On June 29, 2017, AAI Associate General Counsel Randy Stutz testified at an oversight hearing of the House Judiciary Committee’s Subcommittee on Regulatory Reform, Commercial and Antitrust Law. The hearing, entitled “Recent Trends in International Enforcement,” focused on a recently published report issued by the U.S. Chamber of Commerce. Stutz’s prepared testimony on behalf of the AAI is available here.
The Chamber commissioned the report by a panel of international competition and trade experts in response to allegations by U.S. multinationals that foreign competition agencies have been committing due process violations, enforcing their laws in discriminatory ways, and imposing inappropriate extraterritorial remedies. These issues were explored in detail at the AAI’s International Antitrust Roundtable in February 2017. A Summary Report of the roundtable discussion is available here.
The Chamber’s report recommends addressing foreign enforcers’ alleged misuse of competition law by creating a White House working group comprised of multiple representatives from U.S. competition and trade agencies. The working group would examine the interplay between international trade and competition laws and assume responsibility for setting government-wide U.S. policy for addressing international competition issues.
The AAI notes that the report does a good job of laying out a vision for better coordination among trade and competition agencies, but takes exception with the concept of transferring government-wide responsibility for setting international competition policy to a White House working group.
The AAI argues that it is important to distinguish between a foreign enforcer’s bad faith denial of fundamental rights in pursuit of protectionist policies and its good faith disagreements over appropriate antitrust standards. With respect to good-faith conduct, empowering the U.S. antitrust agencies to cooperate effectively with their foreign counterparts has proven far more effective than aggressive or punitive approaches historically.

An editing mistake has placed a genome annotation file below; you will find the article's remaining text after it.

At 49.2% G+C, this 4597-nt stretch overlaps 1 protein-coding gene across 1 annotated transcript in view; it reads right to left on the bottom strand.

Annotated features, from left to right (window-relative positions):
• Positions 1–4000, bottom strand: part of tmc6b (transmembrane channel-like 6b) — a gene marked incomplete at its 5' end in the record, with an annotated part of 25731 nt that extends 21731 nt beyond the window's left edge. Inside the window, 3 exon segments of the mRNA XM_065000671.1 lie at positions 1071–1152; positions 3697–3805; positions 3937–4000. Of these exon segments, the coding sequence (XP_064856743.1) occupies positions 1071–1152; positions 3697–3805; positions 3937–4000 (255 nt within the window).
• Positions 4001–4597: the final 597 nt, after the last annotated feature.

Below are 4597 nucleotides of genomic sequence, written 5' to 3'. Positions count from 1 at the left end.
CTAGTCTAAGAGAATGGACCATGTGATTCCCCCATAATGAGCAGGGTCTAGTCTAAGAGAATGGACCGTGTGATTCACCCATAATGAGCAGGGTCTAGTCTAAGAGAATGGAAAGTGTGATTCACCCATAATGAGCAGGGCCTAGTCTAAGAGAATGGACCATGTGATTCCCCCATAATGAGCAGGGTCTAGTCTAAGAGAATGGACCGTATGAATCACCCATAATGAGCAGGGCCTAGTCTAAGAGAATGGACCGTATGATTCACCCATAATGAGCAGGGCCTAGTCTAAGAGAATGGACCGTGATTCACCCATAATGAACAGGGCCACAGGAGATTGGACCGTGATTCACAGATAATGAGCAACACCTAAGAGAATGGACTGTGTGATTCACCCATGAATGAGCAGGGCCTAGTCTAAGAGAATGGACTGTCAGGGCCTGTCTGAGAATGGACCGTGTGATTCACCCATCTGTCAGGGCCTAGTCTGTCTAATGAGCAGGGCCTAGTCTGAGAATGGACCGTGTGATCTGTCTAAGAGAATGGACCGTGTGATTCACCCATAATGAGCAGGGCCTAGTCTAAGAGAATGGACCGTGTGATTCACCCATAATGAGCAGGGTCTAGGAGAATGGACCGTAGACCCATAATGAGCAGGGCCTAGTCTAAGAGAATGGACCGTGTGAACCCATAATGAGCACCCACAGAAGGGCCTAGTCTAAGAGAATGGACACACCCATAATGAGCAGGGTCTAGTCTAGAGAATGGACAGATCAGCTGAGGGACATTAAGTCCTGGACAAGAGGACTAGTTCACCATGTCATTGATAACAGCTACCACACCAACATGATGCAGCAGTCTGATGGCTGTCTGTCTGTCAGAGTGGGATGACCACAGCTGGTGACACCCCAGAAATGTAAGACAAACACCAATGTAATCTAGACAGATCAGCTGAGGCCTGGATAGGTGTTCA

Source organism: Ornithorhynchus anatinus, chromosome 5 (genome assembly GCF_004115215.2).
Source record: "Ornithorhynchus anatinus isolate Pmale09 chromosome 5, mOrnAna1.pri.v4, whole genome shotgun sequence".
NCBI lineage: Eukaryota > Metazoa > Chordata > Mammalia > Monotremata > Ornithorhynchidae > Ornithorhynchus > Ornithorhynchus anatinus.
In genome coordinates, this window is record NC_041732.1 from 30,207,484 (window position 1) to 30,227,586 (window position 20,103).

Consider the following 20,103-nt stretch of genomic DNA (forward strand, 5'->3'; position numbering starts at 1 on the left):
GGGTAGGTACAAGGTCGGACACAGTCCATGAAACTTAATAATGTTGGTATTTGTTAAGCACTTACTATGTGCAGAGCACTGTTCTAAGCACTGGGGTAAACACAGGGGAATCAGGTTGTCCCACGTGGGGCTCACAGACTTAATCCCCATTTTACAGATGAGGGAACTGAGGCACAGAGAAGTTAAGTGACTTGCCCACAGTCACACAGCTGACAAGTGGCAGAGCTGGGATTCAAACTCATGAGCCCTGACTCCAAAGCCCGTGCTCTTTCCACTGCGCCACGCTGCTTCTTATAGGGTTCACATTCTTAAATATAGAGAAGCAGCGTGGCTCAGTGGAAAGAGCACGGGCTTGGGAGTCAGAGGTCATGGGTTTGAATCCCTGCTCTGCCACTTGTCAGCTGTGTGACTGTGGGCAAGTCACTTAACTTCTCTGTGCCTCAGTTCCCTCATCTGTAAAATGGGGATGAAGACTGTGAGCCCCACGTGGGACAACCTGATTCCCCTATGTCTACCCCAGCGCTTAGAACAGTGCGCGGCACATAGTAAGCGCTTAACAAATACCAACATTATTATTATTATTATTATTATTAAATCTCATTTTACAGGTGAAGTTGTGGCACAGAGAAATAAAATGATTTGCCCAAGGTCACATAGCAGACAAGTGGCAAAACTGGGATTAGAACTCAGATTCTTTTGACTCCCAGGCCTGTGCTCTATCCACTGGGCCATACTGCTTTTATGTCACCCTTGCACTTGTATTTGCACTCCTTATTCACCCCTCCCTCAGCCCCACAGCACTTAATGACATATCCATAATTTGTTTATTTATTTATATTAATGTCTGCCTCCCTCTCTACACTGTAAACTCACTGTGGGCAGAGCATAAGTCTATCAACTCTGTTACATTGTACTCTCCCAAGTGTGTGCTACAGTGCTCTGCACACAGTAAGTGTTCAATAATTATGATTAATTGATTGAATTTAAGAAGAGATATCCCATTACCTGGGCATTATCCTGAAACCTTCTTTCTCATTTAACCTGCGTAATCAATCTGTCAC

The AAI also points out that, while improving coordination among U.S. trade and competition agencies is a laudable goal, it would be a mistake to do so in a way that politicizes international competition enforcement. Putting a political body in charge of international competition policy, and implicitly putting the threat of trade sanctions at the behest of U.S. competitors on the table in all such matters, would send a contradictory and counterproductive message to our trading partners. Other nations likely would respond in kind, and the United States would risk losing its antitrust leadership status in the world. Worst of all, this may imperil the U.S. antitrust agencies’ international cooperation efforts, which have been our most successful means of facilitating substantive and procedural convergence to date.
As an alternative to creating a White House working group with government-wide power to set international competition policy, the AAI believes an inter-agency working group with an appropriate advisory role should be explored.
The AAI also emphasizes that effective international competition policy reform should be broadened to include U.S. businesses’ international interests in their capacity as buyers (and consumers), not solely as rival sellers. When U.S. victims sue foreign cartels that harm domestic commerce, for example, U.S. courts must not defer to foreign competition agencies’ discriminatory interpretations of their laws that may wrongfully permit harm to U.S. businesses and consumers. Likewise, when foreign enforcers fail to adequately prosecute foreign cartels, U.S. direct and indirect purchasers, as well as the U.S. government, must be empowered to bring appropriate cases that promote effective deterrence.
The committee hearing and supporting materials can be found here.